Tuesday, November 29, 2005


I hope to have news soon about plans to make this blog more open to the broader traditional Anglican community -- as a focal point for teaching, spiritual growth and work toward unity among ourselves and with the broader orthodox Catholic world. In part, I am hopeful that this will entail the coming on board of two priests, men whose theology has impressed me deeply.

In that vein, I encourage all readers to consider The Continuum to be a place to which they can come with their own suggestions for discussion.

I welcome each of you on behalf of all of us. Don't hesitate to contact me offline.

Wednesday, November 16, 2005

Nigerian-REC-APA Covenant

Another very interesting step in the process of Anglican realignment.


Whereas the Church of Nigeria (Anglican Communion), the Reformed Episcopal Church and the Anglican Province of America share a common heritage of faith and order within the Anglican tradition; be it understood that:

Article 1: The Churches, recognizing the fact that they are working together in the common cause of the Gospel of Jesus Christ, pledge to each other, their mutual cooperation, support, discipline and accountability.

Article 2: Wherever possible, individual congregations within proximate geographic locations will work closely and cooperatively to demonstrate their commitment to one another and their desire to witness to a consistent Biblical, Evangelical and Catholic expression of faith in the Lord Jesus Christ.

Article 3: As evidence of our union in Christ and the Common Standards of the faith existing among the Church of Nigeria (Anglican Communion), the Reformed Episcopal Church and the Anglican Province of America, a delegation of ministers and laity may be sent to attend each other’s Provincial and General Synods or Councils. As a further demonstration of our union, bishops of the Churches may attend each other’s episcopal meetings with the expectation that they will be invited to speak but not cast votes.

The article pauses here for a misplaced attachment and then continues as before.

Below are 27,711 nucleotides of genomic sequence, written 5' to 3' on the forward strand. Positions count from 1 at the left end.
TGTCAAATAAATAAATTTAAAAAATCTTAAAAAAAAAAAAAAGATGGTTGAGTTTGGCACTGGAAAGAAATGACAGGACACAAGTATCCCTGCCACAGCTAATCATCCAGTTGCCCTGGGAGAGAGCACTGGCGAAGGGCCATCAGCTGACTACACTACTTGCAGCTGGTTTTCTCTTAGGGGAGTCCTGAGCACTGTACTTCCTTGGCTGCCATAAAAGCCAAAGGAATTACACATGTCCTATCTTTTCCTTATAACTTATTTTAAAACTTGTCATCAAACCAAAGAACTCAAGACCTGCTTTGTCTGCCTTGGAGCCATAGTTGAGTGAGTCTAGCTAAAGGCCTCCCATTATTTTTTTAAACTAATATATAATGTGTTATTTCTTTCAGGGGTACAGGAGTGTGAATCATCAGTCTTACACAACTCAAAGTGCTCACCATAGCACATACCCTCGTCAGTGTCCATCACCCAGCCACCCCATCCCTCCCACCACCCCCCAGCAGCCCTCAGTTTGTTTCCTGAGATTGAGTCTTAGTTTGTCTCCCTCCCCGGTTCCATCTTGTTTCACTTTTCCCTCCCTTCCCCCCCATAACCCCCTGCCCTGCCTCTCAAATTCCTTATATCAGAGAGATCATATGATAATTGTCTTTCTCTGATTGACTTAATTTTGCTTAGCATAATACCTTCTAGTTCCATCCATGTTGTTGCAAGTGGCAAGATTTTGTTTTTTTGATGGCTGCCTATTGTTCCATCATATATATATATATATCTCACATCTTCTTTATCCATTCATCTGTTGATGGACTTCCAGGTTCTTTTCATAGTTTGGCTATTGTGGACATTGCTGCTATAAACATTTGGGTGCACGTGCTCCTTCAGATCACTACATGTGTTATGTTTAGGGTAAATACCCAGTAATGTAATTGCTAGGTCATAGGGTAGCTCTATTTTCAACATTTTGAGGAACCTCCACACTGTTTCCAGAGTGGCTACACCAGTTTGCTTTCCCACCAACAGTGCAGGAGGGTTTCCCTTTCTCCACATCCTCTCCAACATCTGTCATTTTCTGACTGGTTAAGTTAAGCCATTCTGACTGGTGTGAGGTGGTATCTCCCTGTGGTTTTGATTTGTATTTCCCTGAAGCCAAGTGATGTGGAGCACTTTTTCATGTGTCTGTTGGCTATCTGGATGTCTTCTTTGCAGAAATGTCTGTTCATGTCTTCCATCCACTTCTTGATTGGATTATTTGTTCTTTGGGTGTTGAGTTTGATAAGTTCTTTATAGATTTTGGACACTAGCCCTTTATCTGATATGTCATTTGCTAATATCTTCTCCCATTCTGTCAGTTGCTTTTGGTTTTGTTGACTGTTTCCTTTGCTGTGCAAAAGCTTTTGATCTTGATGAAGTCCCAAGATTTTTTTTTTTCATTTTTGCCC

Article 4: The Ministers of the Churches may, subject to the respective regulations of the Churches, be eligible to exercise pastoral ministry in each Church. Archbishops and Bishops of the Churches in the concordat may also be invited to conduct episcopal duties with accountability, discipline and the episcopal blessing of the local appropriate provincial authorities.

Article 5: Communicants of the Churches may be received into the other Churches on presentation of letters of transfer, or their equivalent.

Article 6: It is also our declared intention to initiate a process that will permit us, in due course to enter into an agreement of full communion with a clear and common understanding of all of its implications.

(Thanks to TitusOneNine)

Saturday, November 12, 2005


For more than a year I have actively participated in discussions on other blogs, and often felt frustrated by never being able to bring up myself a topic that came to mind.
That is now behind me, thanks to Google and blogger.com.
Like most blogs, The Continuum has a purpose, and I heartily welcome all who choose to participate within that framework. That said, I envision there will be times when discussion goes a bit off-topic, or even way off-topic. No problem as far as I am concerned, as long as people are civil.
A bit about myself.
I call myself a genetic Anglican, as I was born to parents who were both Episcopalian. I was born into, baptised and confirmed into what was then called the Protestant Episcopal Church of the United States of America, and now has a name I dare not utter.
Now, at nearly 55, I have been here, there and just about everywhere geographically. I have been on the lovely Mediterranean island of Cyprus for the past five years, where I work as a wire journalist and my Spanish wife, Susana, teaches ... Spanish. Daughter Andrea, 16, is a budding actress and son, Winslow, has just officially become a teenager.
I'll have a good deal more to say about my churchmanship in due time. For now, suffice it to say that I have resolved to depart from the Anglican Communion of my birth as a result of the nonsense of the past couple of years, and the even more serious problems that have led to that.
Suffice it to say that however narrow it looks, the Bosphorus was too wide for me to swim, while there was a watergate on the Tiber than repelled me.
So come aboard my little barque, and let us see where the current will take us.